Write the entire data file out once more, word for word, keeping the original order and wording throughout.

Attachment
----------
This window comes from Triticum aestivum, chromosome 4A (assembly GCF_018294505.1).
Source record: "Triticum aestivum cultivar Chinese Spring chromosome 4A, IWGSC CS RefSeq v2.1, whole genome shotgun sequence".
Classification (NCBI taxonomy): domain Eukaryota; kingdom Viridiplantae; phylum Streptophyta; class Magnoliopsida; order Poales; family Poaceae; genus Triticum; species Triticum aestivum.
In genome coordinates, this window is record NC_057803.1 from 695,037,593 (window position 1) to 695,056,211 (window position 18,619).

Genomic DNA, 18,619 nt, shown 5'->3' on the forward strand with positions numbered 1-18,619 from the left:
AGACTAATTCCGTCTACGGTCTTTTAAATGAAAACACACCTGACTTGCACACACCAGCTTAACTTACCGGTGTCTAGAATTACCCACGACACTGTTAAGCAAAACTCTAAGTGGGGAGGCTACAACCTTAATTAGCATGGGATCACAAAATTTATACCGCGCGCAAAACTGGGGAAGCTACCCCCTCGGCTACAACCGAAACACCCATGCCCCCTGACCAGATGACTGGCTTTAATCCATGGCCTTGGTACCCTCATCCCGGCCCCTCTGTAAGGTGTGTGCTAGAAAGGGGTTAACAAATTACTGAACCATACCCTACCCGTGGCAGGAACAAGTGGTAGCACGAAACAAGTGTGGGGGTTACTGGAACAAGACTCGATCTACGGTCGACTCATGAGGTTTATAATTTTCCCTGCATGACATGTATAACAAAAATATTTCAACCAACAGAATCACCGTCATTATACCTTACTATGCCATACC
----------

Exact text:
This window comes from Triticum aestivum, chromosome 4A (assembly GCF_018294505.1).
Source record: "Triticum aestivum cultivar Chinese Spring chromosome 4A, IWGSC CS RefSeq v2.1, whole genome shotgun sequence".
Classification (NCBI taxonomy): domain Eukaryota; kingdom Viridiplantae; phylum Streptophyta; class Magnoliopsida; order Poales; family Poaceae; genus Triticum; species Triticum aestivum.
In genome coordinates, this window is record NC_057803.1 from 695,037,593 (window position 1) to 695,056,211 (window position 18,619).

Genomic DNA, 18,619 nt, shown 5'->3' on the forward strand with positions numbered 1-18,619 from the left:
AGACTAATTCCGTCTACGGTCTTTTAAATGAAAACACACCTGACTTGCACACACCAGCTTAACTTACCGGTGTCTAGAATTACCCACGACACTGTTAAGCAAAACTCTAAGTGGGGAGGCTACAACCTTAATTAGCATGGGATCACAAAATTTATACCGCGCGCAAAACTGGGGAAGCTACCCCCTCGGCTACAACCGAAACACCCATGCCCCCTGACCAGATGACTGGCTTTAATCCATGGCCTTGGTACCCTCATCCCGGCCCCTCTGTAAGGTGTGTGCTAGAAAGGGGTTAACAAATTACTGAACCATACCCTACCCGTGGCAGGAACAAGTGGTAGCACGAAACAAGTGTGGGGGTTACTGGAACAAGACTCGATCTACGGTCGACTCATGAGGTTTATAATTTTCCCTGCATGACATGTATAACAAAAATATTTCAACCAACAGAATCACCGTCATTATACCTTACTATGCCATACC